The Thief on the Cross
While on the cross, the two thieves on either side of Jesus spoke ugly to Him. But after awhile, one of the thieves was sorry, and asked Jesus to remember him when He came into His kingdom (Luke 23:42). Jesus showed him great mercy by reassuring him that he would be allowed to be with Jesus that very day in Paradise. Many people think that since Jesus as-sured the thief that he was saved while on the cross, then he was saved without being baptized. They then conclude that people today do not have to be baptized to be saved.
But no one knows for sure whether the thief had alreadybeen baptized. Since he lived in that area, he may well have heard John the Baptizeror Jesus on a previous occasion and submitted to their command to be baptized (Mark 1:4; John 4:1-2). In that case, he would only need to repent of his sins before he died on the cross.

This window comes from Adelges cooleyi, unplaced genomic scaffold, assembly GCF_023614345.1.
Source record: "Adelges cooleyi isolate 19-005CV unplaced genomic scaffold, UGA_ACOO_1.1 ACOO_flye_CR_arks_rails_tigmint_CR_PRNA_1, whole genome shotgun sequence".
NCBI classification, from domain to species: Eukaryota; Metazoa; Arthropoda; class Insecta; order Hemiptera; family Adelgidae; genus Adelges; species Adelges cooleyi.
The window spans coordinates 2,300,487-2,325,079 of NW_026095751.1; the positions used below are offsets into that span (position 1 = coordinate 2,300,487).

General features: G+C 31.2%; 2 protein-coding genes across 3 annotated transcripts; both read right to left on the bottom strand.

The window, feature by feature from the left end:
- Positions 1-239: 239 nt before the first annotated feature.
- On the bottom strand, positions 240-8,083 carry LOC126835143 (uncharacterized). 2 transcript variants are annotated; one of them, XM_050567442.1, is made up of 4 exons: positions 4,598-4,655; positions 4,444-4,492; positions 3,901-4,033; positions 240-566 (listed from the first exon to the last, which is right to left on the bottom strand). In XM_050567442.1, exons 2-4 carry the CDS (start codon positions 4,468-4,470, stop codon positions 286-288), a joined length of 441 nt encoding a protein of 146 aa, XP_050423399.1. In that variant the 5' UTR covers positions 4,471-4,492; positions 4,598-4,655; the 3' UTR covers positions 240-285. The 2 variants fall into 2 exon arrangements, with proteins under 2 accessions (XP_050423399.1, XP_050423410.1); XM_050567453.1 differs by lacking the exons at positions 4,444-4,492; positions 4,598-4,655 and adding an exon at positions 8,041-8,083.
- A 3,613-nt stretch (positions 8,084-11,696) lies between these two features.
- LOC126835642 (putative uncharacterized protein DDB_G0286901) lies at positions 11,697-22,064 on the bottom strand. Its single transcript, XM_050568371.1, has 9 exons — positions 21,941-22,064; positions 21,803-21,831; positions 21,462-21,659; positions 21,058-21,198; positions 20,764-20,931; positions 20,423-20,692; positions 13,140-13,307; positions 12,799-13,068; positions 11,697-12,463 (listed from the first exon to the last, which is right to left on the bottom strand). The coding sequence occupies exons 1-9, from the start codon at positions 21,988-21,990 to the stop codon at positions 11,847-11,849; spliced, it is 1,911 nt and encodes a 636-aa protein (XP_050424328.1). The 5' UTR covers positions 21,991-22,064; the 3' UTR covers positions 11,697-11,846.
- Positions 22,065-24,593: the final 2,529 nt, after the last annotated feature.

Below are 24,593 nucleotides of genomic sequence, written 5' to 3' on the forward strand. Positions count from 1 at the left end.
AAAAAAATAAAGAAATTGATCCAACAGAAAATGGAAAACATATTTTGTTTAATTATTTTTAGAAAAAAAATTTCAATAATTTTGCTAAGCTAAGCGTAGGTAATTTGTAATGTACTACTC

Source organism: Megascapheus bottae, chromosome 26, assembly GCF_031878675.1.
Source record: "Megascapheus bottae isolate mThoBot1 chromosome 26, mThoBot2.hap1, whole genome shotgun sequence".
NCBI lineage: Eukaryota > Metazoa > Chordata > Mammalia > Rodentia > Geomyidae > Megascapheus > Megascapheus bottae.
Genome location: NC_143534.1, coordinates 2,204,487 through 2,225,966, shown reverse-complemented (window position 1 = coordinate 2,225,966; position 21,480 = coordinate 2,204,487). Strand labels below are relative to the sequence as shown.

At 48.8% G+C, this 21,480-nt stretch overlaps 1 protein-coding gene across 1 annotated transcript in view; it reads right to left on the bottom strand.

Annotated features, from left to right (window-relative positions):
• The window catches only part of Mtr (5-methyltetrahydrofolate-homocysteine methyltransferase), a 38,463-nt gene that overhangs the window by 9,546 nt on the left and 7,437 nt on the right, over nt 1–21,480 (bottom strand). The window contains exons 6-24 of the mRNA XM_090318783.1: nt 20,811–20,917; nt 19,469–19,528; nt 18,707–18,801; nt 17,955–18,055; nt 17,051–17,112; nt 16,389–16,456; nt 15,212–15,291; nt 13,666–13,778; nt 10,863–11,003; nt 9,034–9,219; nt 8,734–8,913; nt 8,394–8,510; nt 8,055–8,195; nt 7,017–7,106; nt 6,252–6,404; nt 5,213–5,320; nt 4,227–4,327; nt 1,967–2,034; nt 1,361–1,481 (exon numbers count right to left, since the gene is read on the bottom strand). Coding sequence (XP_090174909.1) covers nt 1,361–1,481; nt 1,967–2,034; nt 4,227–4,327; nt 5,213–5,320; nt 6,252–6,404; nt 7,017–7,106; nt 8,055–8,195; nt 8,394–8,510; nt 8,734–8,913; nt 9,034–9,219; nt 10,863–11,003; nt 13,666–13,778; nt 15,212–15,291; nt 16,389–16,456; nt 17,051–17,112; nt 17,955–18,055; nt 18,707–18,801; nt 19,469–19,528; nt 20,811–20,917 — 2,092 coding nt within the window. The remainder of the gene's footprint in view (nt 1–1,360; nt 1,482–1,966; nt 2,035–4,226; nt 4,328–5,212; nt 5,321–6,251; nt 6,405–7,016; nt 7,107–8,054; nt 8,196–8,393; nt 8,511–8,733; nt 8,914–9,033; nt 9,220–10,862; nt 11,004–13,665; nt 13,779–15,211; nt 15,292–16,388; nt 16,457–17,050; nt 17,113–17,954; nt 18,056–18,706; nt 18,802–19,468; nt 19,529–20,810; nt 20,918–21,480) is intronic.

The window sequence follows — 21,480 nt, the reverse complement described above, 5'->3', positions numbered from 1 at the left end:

But it is very important to understand that, as a matter of fact, the thief was not subject to the New Testament command to be baptized into Christ’s death (Romans 6:3-4). In the same way, all other Old Testament characters —like Moses, Abraham, and David—were not told to be baptized. Why? They all lived before New Testament Christianity. The thief lived and died under the law of Moses priorto the death of Christ. He could not have been baptized into Christ’s death—because Jesus had not yet completed His death!He could not have been “buried with Him through baptism” (Romans 6:4; Colossians 2:12)—because Jesus had not yet been buried!The church of Christ was not established, and Christianity did not begin, until afterChrist’s death—in Jerusalem on the day of Pentecost in about A.D.30 (Acts 2).
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